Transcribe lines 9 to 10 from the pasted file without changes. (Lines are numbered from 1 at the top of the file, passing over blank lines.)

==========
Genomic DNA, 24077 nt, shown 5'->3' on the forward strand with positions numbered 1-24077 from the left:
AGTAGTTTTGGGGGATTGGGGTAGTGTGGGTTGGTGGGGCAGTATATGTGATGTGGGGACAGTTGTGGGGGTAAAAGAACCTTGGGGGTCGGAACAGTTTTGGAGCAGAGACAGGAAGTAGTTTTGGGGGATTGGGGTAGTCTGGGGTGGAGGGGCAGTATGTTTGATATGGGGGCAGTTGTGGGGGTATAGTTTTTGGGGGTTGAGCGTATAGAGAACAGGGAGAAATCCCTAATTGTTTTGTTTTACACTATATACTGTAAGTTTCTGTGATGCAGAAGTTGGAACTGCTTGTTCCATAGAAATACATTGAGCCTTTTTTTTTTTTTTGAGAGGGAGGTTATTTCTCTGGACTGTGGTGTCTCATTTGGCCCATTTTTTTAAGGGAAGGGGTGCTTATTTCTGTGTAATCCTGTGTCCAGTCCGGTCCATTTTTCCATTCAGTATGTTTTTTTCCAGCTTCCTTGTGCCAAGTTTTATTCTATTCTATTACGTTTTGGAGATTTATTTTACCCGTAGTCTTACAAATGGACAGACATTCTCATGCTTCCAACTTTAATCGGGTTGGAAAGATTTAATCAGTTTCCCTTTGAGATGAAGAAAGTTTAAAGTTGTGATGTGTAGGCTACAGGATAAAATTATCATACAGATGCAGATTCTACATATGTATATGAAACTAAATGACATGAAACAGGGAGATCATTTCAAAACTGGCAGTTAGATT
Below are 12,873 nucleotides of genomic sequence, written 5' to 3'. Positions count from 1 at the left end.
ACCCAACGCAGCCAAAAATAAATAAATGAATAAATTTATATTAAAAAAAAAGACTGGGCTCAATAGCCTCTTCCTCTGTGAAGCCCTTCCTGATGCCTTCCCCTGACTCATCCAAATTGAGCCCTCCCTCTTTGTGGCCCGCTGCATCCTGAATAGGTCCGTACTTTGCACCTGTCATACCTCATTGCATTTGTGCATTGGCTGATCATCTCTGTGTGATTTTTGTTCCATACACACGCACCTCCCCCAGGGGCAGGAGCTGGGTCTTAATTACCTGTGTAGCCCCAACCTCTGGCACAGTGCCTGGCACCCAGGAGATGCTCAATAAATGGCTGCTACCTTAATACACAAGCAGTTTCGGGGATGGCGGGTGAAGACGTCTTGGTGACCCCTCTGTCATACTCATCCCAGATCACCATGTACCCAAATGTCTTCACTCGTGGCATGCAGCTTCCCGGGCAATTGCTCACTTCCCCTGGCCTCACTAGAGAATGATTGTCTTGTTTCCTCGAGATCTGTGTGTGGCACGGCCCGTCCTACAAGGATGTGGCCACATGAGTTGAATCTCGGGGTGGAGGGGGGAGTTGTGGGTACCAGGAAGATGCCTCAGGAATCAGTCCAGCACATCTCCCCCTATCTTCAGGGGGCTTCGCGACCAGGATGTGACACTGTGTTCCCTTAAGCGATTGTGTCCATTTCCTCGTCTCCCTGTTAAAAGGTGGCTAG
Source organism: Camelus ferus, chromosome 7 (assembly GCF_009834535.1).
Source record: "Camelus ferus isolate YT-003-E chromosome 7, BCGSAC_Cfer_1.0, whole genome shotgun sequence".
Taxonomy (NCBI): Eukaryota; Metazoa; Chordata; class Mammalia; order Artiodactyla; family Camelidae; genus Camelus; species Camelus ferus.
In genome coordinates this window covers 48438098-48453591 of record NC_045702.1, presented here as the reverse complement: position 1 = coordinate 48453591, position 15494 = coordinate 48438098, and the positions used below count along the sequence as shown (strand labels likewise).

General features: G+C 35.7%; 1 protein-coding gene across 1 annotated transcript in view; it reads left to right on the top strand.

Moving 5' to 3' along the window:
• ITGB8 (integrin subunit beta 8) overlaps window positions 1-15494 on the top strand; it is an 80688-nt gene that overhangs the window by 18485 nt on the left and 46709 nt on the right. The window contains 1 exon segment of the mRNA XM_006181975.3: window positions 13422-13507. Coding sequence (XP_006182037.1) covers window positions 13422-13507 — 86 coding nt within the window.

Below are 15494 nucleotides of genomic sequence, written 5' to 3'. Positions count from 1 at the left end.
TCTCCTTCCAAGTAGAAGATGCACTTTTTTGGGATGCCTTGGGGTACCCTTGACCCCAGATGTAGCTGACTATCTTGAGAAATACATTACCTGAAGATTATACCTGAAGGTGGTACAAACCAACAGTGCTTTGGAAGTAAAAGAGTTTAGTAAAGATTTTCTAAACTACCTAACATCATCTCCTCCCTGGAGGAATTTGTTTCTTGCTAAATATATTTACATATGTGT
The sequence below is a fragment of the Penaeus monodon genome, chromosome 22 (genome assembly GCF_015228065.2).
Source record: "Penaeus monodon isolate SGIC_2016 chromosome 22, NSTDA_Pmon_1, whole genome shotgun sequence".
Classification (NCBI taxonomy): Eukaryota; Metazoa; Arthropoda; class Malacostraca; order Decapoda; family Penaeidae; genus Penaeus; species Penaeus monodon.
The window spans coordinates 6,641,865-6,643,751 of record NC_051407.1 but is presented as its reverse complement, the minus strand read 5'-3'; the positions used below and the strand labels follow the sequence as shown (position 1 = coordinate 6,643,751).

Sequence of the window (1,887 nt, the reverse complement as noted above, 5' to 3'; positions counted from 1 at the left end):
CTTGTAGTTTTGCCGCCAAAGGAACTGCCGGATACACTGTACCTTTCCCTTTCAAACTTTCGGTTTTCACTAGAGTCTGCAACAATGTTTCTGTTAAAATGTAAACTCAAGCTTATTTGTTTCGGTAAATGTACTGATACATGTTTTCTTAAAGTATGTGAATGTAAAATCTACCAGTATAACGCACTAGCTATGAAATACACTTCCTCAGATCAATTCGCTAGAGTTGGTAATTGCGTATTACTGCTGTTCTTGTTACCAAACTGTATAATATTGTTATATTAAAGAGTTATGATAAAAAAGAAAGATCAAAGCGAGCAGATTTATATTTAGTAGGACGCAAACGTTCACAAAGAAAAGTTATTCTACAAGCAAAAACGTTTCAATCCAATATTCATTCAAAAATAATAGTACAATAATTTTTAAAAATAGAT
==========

General features: G+C 35.7%; 1 protein-coding gene across 1 annotated transcript in view; it reads left to right on the top strand.

Moving 5' to 3' along the window: